24 April 2010

Probably Just a Coincidence ...

Blogging on the security of massive transportation systems like the Moscow metro or US air transportation system, I quoted from Jeffery Goldberg's Atlantic article.  The quote was:
To slip through the only check against the no-fly list, the terrorist uses a stolen credit card to buy a ticket under a fake name. “Then you print a fake boarding pass with your real name on it and go to the airport. You give your real ID, and the fake boarding pass with your real name on it, to security. They’re checking the documents against each other. They’re not checking your name against the no-fly list—that was done on the airline’s computers. Once you’re through security, you rip up the fake boarding pass, and use the real boarding pass that has the name from the stolen credit card. Then you board the plane, because they’re not checking your name against your ID at boarding.”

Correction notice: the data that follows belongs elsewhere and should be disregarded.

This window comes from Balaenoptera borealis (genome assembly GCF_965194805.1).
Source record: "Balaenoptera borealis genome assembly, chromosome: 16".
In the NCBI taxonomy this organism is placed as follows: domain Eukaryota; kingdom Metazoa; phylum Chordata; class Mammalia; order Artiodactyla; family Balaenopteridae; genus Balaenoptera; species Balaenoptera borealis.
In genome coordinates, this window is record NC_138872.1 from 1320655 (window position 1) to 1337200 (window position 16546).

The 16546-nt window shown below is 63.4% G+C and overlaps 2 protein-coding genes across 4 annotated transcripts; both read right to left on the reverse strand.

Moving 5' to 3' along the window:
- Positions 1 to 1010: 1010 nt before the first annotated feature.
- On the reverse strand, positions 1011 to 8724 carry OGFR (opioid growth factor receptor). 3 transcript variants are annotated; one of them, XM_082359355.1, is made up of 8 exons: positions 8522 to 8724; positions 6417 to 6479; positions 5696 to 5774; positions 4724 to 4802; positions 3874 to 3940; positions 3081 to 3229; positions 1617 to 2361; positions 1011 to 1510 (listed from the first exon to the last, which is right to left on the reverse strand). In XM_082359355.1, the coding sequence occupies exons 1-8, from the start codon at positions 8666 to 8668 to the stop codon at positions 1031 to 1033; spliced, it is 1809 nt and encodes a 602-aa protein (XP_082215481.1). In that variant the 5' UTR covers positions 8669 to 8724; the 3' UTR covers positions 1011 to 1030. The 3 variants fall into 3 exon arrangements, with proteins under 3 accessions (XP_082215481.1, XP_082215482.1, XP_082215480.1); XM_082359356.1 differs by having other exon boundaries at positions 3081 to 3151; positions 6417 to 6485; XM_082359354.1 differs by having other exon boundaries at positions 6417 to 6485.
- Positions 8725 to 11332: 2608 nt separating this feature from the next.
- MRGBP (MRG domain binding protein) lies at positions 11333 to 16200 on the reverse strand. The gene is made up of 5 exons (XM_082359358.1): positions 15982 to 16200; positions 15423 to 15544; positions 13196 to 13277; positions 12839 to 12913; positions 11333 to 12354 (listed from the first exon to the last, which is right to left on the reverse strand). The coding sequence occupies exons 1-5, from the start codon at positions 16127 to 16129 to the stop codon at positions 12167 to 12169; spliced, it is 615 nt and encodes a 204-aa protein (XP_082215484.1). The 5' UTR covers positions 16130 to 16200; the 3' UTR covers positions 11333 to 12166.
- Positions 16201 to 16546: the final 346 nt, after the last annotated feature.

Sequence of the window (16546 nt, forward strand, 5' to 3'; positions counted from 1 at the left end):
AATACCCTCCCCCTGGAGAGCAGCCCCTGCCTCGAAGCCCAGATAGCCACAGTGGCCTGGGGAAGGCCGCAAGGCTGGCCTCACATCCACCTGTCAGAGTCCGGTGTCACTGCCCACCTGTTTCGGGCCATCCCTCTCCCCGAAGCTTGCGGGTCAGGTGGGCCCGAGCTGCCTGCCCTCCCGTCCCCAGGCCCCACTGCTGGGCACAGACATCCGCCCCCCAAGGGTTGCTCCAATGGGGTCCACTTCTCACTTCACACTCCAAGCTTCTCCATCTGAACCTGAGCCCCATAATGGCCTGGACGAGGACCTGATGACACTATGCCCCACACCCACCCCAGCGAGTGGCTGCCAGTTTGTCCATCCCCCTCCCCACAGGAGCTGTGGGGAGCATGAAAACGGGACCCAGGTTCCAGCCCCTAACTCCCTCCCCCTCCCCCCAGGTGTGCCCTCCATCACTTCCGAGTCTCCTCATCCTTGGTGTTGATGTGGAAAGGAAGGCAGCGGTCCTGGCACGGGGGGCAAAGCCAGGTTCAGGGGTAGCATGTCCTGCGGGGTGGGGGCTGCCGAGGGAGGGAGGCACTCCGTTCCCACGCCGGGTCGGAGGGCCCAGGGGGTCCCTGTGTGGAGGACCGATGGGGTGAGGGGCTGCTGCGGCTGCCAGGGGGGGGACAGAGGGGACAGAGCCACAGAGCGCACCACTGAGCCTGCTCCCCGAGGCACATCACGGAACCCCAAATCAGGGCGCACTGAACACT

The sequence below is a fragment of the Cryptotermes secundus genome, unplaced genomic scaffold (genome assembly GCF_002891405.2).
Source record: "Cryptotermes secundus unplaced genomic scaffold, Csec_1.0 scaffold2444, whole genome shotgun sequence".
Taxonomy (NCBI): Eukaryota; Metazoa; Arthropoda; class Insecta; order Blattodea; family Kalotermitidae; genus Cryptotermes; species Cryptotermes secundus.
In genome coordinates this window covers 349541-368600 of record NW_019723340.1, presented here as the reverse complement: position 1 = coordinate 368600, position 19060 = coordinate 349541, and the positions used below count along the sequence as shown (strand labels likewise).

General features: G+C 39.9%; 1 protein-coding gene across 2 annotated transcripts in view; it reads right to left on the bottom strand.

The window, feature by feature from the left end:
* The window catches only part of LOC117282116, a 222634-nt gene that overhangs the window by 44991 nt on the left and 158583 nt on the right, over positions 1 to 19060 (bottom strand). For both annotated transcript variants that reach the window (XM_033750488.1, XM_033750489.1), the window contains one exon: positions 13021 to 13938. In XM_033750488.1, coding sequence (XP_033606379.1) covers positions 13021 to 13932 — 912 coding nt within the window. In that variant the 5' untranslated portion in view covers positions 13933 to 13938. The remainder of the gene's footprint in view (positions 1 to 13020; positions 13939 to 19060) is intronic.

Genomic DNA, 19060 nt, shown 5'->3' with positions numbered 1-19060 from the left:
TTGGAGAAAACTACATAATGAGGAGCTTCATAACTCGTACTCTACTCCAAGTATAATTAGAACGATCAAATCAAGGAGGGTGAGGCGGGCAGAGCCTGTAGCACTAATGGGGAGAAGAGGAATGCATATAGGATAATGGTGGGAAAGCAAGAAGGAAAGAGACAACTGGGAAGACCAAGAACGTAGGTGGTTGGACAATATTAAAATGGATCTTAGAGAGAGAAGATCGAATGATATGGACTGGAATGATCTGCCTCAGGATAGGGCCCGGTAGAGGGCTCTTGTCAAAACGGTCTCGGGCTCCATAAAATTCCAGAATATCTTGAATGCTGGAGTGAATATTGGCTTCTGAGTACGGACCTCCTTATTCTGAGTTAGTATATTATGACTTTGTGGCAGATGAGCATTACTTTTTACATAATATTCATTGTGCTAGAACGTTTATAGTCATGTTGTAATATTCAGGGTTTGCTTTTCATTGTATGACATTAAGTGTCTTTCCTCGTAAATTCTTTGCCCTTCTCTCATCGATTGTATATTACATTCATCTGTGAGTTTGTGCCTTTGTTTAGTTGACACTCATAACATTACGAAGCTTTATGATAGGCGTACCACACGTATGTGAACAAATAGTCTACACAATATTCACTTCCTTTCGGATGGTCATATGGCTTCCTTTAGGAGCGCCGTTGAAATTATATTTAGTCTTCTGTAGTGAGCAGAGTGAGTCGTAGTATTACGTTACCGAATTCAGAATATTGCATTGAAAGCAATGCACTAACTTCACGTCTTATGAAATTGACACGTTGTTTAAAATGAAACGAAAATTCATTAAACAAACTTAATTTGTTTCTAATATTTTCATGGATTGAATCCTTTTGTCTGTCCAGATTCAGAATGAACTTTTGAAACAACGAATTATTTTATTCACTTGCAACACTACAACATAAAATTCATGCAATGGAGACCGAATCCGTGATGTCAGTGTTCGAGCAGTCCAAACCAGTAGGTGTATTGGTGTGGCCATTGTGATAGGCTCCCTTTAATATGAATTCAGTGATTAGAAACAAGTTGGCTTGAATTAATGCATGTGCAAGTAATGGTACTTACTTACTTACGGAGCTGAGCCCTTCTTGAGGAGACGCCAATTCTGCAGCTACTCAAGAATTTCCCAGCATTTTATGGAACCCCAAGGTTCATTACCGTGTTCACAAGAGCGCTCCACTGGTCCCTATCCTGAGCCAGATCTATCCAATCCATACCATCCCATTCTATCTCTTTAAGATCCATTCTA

As I traveled through Washington Dulles to Moscow on Wednesday, a peculiar thing happened.  United Airlines announced that the TSA would instate a random security check at the gate.  True to United's word, I was "randomly" checked.  The procedure was to verify my face against my passport photo and verify my name in the passport against the name on my boarding pass.  Basically, the TSA closed the security hole described above.

This event is probably just a coincidence, but an interesting coincidence nevertheless.

The other breaking news is that the Moscow metro system is now safe - or one would have to conclude as the Russian militia are nowhere to be found.

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